- Test surface of some kind. This can be heavy-duty drawing paper, watercolor paper, a scrap canvas, or any other surface that you can use to test your paint color on.
Step by Step Guide to Mixing Purple Acrylic Paint
Step 1: Prepare Your Work Area
Before you start, prepare your work area by covering any surfaces that you don’t want to accidentally get paint on. Although mixing paint isn’t usually a messy affair, there’s always the chance that you’ll accidentally drop your palette knife, and it’s much easier to clean up a protected surface than a cloth table covering!
At this time, you should also make sure that your palette knife, test surface, paintbrush, mixing surface, paint and perhaps paper towels are all readily available for you to grab at a moment’s notice.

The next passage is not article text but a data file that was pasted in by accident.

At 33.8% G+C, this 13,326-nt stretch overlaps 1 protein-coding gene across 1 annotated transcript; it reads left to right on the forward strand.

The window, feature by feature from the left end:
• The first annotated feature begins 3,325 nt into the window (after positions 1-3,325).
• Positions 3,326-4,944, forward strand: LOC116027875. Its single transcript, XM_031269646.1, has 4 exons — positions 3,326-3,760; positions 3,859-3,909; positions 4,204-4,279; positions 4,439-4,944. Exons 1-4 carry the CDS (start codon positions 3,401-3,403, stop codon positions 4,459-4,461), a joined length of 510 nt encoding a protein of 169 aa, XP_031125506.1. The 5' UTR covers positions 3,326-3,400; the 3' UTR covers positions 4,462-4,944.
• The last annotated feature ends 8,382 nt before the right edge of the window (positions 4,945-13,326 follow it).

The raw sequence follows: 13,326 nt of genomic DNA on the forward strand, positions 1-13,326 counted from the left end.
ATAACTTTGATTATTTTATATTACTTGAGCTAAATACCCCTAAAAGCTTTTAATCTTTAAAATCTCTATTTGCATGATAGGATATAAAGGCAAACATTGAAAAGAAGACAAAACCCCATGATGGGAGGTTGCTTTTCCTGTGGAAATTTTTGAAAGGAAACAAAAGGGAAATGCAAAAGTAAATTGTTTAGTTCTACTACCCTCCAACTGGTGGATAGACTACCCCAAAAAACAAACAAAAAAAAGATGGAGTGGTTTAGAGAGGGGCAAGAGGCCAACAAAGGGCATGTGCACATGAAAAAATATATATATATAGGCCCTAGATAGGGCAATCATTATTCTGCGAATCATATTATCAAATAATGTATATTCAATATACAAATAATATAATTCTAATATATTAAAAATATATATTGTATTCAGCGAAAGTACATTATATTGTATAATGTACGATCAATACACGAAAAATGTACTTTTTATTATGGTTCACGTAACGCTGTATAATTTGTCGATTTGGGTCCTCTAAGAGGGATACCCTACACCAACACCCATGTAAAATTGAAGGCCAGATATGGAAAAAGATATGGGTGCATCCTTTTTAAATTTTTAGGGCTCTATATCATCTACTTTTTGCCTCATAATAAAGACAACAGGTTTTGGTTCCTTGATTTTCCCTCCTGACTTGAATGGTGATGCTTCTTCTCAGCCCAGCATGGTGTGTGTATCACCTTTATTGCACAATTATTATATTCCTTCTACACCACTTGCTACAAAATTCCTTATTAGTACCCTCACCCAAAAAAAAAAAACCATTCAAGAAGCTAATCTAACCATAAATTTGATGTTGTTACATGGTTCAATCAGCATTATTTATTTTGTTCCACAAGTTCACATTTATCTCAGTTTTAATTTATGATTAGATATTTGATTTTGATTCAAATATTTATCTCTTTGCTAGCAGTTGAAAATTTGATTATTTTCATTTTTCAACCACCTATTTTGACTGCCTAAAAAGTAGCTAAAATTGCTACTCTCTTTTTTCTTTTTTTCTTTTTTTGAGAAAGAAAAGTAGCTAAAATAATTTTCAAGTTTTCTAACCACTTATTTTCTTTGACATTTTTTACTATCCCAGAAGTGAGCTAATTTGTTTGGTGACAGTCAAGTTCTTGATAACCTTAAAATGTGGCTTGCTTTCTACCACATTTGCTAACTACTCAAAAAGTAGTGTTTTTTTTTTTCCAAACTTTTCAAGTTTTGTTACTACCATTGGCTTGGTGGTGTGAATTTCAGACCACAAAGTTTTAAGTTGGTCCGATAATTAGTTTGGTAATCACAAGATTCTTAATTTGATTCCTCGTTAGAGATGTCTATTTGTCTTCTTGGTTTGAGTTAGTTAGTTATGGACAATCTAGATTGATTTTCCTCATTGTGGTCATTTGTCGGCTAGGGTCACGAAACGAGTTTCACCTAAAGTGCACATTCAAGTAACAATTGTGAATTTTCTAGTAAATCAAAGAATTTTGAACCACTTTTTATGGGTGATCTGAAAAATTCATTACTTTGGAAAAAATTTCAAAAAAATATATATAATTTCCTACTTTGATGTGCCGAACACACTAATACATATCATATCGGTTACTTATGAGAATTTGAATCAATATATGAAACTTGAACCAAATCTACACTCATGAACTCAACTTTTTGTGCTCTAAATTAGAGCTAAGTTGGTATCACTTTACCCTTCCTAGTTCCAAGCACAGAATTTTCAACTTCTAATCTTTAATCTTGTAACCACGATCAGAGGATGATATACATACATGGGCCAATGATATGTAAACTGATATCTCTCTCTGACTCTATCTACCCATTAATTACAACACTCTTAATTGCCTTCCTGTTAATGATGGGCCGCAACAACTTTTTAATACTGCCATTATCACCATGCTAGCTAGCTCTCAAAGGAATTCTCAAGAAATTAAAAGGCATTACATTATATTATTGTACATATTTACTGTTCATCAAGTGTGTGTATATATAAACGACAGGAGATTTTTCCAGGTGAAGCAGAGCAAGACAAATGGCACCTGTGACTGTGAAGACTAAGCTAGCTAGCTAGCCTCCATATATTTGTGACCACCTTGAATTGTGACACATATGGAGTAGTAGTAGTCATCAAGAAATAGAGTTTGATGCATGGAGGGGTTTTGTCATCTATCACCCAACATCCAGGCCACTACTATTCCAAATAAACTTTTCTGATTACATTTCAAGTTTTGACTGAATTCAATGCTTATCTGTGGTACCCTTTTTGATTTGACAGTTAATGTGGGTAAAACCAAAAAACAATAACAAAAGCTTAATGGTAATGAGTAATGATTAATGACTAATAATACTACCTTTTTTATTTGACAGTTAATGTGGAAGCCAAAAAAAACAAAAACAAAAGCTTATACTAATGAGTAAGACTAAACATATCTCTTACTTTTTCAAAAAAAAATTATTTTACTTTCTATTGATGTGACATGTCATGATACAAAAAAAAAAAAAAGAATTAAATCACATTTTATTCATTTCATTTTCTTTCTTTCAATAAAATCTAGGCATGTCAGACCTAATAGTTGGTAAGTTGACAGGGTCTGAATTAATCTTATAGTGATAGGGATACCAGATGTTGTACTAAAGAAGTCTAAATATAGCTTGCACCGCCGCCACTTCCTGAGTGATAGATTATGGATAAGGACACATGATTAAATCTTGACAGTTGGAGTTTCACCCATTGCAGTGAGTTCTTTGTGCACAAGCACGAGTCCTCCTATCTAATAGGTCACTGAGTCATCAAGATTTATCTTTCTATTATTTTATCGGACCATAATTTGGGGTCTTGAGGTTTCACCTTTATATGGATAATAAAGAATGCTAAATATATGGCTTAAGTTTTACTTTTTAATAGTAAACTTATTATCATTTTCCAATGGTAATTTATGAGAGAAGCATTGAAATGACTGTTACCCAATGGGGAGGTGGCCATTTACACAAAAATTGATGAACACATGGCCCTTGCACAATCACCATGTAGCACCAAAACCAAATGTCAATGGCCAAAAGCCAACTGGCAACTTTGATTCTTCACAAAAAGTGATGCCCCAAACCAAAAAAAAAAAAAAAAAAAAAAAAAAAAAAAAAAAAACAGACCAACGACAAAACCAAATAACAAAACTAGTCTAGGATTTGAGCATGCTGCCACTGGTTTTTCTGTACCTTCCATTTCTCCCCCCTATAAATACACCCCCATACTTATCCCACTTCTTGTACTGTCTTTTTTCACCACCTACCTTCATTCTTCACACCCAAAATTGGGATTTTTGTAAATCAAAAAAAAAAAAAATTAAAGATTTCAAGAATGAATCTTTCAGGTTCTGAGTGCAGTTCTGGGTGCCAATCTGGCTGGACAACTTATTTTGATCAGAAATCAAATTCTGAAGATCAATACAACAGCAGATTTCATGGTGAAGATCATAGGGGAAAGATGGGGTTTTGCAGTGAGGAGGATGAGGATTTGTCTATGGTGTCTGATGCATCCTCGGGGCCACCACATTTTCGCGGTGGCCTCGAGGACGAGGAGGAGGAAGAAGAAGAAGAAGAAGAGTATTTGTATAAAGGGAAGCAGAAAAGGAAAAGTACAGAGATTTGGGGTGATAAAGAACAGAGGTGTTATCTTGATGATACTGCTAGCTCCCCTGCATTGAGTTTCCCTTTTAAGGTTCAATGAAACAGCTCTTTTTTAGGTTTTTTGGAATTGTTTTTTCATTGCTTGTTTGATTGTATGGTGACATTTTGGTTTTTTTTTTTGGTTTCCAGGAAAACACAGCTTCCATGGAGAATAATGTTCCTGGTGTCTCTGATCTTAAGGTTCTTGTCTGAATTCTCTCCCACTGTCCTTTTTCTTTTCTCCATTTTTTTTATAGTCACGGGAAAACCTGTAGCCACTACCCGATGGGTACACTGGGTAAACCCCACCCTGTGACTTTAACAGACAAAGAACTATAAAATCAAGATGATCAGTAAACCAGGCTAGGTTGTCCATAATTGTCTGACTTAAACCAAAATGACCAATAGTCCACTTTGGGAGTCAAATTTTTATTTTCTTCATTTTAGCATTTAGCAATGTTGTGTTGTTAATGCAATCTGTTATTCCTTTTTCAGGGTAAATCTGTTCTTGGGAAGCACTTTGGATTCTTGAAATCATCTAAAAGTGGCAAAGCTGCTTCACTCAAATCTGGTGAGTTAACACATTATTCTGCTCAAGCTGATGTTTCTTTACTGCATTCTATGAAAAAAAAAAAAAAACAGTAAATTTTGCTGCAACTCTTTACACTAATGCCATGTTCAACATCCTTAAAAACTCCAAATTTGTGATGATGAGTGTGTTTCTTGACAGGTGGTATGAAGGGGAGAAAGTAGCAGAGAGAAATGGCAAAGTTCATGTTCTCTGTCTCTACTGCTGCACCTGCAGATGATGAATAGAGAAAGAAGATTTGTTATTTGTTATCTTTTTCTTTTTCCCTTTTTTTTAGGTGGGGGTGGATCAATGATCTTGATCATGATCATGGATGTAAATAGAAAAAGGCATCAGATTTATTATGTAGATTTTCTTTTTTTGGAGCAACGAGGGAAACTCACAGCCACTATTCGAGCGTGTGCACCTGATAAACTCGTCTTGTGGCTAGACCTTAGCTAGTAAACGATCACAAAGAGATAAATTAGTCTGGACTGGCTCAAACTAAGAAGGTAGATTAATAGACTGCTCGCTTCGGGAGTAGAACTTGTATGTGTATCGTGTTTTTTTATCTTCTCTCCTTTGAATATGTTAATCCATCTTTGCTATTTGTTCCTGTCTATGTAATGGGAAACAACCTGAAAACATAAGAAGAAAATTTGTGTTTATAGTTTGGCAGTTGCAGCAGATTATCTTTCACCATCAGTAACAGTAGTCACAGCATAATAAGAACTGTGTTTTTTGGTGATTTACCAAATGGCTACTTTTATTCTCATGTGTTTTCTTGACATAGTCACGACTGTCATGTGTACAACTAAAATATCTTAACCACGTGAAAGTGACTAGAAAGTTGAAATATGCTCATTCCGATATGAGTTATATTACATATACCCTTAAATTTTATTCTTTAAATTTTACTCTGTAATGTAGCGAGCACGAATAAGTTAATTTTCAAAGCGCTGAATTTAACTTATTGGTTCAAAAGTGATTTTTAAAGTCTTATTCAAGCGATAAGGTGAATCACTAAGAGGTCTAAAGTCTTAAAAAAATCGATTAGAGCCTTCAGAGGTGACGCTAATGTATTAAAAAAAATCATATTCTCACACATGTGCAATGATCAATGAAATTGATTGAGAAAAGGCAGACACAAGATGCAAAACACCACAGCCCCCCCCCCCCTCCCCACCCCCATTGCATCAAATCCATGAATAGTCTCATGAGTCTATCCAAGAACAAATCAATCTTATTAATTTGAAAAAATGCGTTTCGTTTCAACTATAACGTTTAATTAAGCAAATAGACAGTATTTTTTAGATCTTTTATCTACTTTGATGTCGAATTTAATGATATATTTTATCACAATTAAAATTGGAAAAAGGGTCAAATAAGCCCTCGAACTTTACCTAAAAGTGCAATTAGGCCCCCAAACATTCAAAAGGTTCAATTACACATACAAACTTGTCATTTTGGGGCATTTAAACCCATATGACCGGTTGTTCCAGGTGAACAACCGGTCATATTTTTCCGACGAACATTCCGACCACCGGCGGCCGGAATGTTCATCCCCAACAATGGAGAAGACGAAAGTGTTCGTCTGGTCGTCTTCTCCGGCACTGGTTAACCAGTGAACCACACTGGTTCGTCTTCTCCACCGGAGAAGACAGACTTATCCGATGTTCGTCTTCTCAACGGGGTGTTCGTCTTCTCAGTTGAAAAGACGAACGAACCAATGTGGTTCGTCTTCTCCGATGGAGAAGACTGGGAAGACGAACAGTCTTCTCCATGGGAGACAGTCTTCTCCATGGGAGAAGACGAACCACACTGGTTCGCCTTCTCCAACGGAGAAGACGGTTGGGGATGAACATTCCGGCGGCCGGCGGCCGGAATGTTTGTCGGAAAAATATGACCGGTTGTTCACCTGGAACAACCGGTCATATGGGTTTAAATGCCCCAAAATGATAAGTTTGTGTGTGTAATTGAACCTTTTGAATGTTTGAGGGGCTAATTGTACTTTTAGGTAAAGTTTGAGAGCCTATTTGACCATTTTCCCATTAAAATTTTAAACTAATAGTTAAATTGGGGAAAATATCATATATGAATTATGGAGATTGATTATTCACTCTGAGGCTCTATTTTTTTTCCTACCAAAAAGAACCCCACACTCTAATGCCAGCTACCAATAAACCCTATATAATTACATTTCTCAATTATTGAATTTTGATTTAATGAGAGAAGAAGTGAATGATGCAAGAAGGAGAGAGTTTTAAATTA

Step 2: Distribute Paint
After you’ve set up your work area, squeeze out your desired colors onto your mixing surface. Leave at least two inches between your paint piles to avoid them mixing inadvertently if they run a little bit.
If you’re using black or white, you can add those to your palette too!
Step 3: Mix, Mix, Mix
You’ve got your paints on your mixing surface and your palette knife ready to rock – let’s get mixing!
To begin, take equal parts of red and blue (or cyan and magenta) from your paint piles using your palette knife, using a paper towel or an old rag to clean the palette knife between colors. Mix the red and blue using a press and scoop motion, pulling any errant red or blue that slips away back into the mixture. This is not, and should not be, a quick process! Take your time and mix your colors until you can no longer differentiate between the red and blue in your mixture.